Sample Logic’s trademark is to take the real and make it surreal. Well, they’ve done it again with Bohemian, taking some traditional “street and world” instruments and making them into a decent sized “cinematic” library which includes the original instruments as well as a couple of hundred modified patches and finally the “multi” patches. As such I will look at the sets individually and also have a closer look at the GUI which, as always with Sample Logic, is pretty fantastic.
For me, any library I consider has to have met certain expectations of quality in recording and with Sample Logic there’s no question – the traditional instruments are captured clearly and beautifully. When messing around with the didgeridoo “kit 1” patch I felt like I was there, next to Laura Inserra as she played it. The same with the others, for example I’ve always wanted a good hang drum because of their wonderful, rich, mesmerising tones and here we are with a very complete set of 8 patches to cover just this one instrument. It sounds amazing by the way.
Not all instruments were recorded in such a way – most of the traditional instruments have 1-3 patches but what you need is there for each of them. For example the Mixer Bells instrument comes with 4 patches: Accent, Hard 1, Hard 2 and Soft with each offering a different play style and catering to a different need a composer might face (or mix and match for variety).
Sample Logic Style
As usual, what you expect from Sample Logic, they’ve thrown all the samples into a cauldron, mixed in secret ingredients while boiling it over a fire and out came their “synth” and other special patches. What we have here is a pretty impressive range of sounds that are either unusual, normal but made in an unexpected way (for example a soundscape/pad made with a percussive instrument) and many other magical possibilities. Really it’s up to the composer here to find what suits their song/project because to try to describe all the different patches in this review would take more words than you’d care to read!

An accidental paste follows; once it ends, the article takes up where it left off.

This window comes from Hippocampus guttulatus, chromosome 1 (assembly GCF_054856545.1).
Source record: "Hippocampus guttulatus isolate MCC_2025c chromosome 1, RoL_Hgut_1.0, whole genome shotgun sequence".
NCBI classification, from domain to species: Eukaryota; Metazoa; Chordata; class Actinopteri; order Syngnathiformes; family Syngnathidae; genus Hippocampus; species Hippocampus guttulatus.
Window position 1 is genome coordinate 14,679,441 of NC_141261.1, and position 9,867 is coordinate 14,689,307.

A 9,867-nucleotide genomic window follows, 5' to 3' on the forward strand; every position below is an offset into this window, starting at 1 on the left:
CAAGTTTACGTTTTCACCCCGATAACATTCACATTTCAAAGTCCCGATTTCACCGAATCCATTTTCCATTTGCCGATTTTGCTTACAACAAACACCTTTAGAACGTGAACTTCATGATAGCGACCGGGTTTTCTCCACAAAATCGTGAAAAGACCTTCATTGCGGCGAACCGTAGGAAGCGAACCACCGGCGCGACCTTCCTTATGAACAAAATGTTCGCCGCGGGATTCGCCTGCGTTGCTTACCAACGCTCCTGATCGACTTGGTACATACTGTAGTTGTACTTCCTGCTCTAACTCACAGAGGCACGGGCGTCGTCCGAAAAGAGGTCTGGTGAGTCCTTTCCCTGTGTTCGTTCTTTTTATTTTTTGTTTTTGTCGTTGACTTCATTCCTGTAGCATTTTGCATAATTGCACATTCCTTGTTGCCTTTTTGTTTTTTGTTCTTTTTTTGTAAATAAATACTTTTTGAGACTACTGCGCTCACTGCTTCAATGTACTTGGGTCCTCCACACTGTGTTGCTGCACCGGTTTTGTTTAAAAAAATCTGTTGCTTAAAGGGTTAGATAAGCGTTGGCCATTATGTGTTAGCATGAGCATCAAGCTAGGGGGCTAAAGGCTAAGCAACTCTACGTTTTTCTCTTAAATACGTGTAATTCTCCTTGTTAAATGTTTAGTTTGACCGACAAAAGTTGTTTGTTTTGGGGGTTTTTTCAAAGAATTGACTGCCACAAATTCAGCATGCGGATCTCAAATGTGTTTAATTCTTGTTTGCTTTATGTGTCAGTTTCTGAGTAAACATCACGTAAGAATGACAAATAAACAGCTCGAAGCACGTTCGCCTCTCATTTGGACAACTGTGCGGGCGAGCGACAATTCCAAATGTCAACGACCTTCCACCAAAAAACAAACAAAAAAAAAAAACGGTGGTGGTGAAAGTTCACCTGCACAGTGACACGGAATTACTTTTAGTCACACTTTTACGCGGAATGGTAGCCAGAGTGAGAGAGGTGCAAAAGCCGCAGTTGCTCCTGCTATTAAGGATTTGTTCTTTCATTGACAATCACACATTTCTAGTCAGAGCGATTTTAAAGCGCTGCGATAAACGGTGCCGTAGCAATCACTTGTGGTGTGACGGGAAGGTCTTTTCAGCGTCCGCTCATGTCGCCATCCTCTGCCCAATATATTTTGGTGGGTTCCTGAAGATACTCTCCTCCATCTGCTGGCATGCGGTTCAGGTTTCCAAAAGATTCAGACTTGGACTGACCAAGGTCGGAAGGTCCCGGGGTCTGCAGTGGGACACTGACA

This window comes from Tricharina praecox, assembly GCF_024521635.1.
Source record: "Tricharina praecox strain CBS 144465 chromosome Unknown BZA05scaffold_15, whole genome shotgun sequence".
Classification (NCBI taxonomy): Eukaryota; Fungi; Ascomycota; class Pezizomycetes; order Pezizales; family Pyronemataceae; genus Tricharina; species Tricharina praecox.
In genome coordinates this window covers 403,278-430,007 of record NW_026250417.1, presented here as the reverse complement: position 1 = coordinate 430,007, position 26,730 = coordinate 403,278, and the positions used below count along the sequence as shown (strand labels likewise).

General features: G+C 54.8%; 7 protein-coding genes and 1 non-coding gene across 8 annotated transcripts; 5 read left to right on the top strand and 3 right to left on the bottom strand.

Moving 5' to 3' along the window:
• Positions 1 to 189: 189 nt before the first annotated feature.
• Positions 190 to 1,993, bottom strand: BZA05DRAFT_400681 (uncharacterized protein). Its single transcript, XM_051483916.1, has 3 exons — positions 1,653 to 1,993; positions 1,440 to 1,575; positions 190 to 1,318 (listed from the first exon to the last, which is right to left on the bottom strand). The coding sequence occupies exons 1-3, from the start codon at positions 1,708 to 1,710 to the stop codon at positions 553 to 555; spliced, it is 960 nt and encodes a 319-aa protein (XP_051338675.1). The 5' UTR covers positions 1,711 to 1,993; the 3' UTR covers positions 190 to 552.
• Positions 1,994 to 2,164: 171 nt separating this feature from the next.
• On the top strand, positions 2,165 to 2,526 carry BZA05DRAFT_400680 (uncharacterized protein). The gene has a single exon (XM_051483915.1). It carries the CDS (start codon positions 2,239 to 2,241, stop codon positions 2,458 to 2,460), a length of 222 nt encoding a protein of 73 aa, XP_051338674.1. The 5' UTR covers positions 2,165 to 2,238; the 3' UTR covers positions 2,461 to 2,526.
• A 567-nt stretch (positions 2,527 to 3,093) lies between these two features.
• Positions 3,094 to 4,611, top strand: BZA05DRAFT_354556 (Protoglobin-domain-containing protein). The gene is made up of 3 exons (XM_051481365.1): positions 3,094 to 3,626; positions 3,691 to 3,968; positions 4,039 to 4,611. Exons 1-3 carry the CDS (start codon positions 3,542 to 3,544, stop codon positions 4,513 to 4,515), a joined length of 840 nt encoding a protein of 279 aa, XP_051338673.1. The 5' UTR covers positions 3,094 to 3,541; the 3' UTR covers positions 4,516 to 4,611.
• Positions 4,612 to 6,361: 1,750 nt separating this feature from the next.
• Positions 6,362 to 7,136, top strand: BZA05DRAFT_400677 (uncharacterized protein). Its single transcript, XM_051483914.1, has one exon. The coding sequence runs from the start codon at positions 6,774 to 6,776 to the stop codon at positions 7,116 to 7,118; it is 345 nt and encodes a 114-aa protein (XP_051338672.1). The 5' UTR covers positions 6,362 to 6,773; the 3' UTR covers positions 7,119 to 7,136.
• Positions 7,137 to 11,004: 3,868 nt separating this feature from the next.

Furthermore, you then have to check out the awesome multis available. These usually speak for themselves, hit a key and you’re transported to another world. Fantastic rhythms, mind bending tones and of course, they take the library that little bit further by not only helping you discover what’s on offer quickly, they put you on track for discovering your own mix and matches.
Sample Logic’s GUI
If there’s one thing Sample Logic always gets dead on, it’s the GUI. A while ago they developed their own style of GUI and have since been using it for all their Kontakt instruments and they have good reason to.
It’s easy to understand and to use, it presents you with a lot of information in a digestible way and gives you access to the true power of the Kontakt sample player through clever use of buttons, sliders, knobs and by using the space effectively within the player. Here, take a look at it for yourself, it’s a thing of beauty.
The same applies for their famous “mutli” patches, the GUI makes it simple by only presenting what SampleLogic feels are the necessary effects you’d need to change how the multi behaves. You can of course dive deeper into each individual patch, but it’s a thoughtful addition to have that up on the top. It just says a lot about the polish that goes into these virtual libraries.
Having now said a lot of positive things, I hate to say it but I feel there is something missing from Bohemian. I’ve used other world instrument plugins before and one thing you really need for them to be more useful is a diversity of instruments which is somewhat lacking with Bohemian. Yes, the library has tons of unusual “synth” or production-style patches many of which sound great but I would say that it would really benefit from a much larger “traditional” instruments section, i.e. to be a bit more robust in the authentic instrument section of the library. Currently limited to only nine instruments, it was somewhat disappointing. My mouth was watering at the chance to get my hands on some authentic world instruments and, as good as they are, there aren’t quite enough to satisfy me.
To sum up
Priced at $299 or your regional equivalent, this is not a library you should take lightly. I don’t feel this is an “essential” virtual library either, but if you’re looking for something unusual (and have the spare cash) then I would suggest you give it a try. Also if you’re like me and you’ve always wanted a really good sounding hang drum, it’s almost worth it for that one instrument.
Beautiful sounds, Sample Logic’s magic and a ton of polish. Logical conclusion: Awesome.